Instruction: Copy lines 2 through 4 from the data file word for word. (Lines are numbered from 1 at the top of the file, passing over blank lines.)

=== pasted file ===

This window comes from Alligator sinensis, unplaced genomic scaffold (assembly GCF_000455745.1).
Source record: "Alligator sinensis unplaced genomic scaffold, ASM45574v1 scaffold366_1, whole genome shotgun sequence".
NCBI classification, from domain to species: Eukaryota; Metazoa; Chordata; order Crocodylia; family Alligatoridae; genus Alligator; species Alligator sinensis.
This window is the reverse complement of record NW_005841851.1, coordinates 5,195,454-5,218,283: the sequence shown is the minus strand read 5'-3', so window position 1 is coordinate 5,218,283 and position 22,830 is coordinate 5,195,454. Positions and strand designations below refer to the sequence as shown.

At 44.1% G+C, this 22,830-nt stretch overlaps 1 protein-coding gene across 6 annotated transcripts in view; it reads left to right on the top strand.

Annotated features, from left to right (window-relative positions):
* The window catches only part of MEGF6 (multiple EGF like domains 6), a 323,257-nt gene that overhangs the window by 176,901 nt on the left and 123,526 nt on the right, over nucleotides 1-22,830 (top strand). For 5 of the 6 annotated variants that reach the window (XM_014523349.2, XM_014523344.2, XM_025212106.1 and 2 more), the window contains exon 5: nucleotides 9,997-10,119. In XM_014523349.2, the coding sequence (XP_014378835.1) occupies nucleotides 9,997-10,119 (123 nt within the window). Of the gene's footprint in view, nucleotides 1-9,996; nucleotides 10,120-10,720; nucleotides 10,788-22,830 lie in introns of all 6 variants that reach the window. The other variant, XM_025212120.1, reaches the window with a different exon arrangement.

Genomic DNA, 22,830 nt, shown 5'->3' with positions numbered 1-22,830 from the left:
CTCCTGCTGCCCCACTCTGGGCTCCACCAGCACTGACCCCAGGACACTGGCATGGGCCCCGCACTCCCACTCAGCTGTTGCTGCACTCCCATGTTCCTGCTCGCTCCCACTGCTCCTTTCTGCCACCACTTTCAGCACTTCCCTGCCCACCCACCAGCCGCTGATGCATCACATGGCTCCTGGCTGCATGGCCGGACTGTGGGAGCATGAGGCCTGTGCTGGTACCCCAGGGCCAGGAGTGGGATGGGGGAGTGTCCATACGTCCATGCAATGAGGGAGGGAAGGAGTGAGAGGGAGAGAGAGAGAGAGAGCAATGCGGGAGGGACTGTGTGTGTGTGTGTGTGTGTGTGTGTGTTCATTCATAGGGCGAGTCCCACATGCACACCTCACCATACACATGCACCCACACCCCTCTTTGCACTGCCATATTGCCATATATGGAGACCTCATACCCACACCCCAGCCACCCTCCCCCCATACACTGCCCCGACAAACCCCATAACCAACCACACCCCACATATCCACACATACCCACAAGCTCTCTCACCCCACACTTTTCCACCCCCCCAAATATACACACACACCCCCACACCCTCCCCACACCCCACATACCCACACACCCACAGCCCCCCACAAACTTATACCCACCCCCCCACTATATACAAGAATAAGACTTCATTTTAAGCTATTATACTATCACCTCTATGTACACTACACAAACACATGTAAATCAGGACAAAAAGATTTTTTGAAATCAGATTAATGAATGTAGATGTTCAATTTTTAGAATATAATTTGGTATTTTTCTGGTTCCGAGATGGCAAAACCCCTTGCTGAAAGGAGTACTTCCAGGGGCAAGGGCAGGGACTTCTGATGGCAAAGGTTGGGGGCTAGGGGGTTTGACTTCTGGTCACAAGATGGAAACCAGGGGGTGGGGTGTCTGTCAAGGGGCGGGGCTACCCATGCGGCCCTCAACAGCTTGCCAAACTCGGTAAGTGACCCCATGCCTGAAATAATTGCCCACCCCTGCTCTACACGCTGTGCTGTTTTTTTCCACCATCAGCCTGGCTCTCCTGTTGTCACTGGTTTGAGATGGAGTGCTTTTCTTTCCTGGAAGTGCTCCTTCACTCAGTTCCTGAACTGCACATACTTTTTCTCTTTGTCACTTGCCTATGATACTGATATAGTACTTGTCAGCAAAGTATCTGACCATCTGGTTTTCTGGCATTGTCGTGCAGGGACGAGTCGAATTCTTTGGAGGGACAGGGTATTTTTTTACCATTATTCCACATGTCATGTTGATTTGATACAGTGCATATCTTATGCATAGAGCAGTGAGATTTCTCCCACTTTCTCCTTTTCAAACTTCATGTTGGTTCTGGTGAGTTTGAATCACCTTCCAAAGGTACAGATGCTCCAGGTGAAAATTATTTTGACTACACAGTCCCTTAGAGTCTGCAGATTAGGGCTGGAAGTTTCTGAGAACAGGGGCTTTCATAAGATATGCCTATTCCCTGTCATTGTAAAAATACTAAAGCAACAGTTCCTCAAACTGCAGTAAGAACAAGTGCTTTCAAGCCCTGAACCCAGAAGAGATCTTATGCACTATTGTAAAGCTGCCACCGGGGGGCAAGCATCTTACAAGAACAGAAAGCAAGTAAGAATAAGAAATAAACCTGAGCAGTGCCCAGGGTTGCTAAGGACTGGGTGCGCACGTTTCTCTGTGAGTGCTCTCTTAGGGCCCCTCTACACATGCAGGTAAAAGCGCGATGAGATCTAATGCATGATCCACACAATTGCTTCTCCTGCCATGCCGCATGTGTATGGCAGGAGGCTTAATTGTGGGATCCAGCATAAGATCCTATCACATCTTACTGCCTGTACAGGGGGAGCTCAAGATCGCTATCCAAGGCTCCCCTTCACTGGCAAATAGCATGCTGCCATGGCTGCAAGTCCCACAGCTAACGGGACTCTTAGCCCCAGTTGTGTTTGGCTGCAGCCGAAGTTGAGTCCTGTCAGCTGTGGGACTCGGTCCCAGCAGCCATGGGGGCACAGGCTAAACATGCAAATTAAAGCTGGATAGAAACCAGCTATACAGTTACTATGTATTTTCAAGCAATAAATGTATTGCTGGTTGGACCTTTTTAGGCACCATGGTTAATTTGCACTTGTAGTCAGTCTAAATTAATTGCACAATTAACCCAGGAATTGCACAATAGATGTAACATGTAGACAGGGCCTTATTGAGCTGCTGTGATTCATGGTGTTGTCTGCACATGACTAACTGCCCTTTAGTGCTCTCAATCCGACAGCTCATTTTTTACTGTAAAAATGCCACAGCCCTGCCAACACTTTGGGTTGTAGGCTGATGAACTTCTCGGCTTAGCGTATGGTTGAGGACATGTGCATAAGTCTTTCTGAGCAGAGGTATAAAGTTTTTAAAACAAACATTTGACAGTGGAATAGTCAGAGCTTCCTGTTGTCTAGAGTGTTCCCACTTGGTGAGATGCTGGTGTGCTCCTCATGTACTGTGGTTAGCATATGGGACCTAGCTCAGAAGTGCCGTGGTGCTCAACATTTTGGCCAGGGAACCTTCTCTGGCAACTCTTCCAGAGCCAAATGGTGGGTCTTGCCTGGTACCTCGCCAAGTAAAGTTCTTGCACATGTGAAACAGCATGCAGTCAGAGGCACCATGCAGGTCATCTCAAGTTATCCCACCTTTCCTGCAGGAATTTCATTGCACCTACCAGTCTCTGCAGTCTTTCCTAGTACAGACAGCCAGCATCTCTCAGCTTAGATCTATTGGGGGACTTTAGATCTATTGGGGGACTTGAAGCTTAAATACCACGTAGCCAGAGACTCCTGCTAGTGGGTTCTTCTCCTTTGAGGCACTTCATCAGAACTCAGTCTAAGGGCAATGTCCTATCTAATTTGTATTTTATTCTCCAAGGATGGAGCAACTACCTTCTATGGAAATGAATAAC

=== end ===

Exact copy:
Source record: "Alligator sinensis unplaced genomic scaffold, ASM45574v1 scaffold366_1, whole genome shotgun sequence".
NCBI classification, from domain to species: Eukaryota; Metazoa; Chordata; order Crocodylia; family Alligatoridae; genus Alligator; species Alligator sinensis.
This window is the reverse complement of record NW_005841851.1, coordinates 5,195,454-5,218,283: the sequence shown is the minus strand read 5'-3', so window position 1 is coordinate 5,218,283 and position 22,830 is coordinate 5,195,454. Positions and strand designations below refer to the sequence as shown.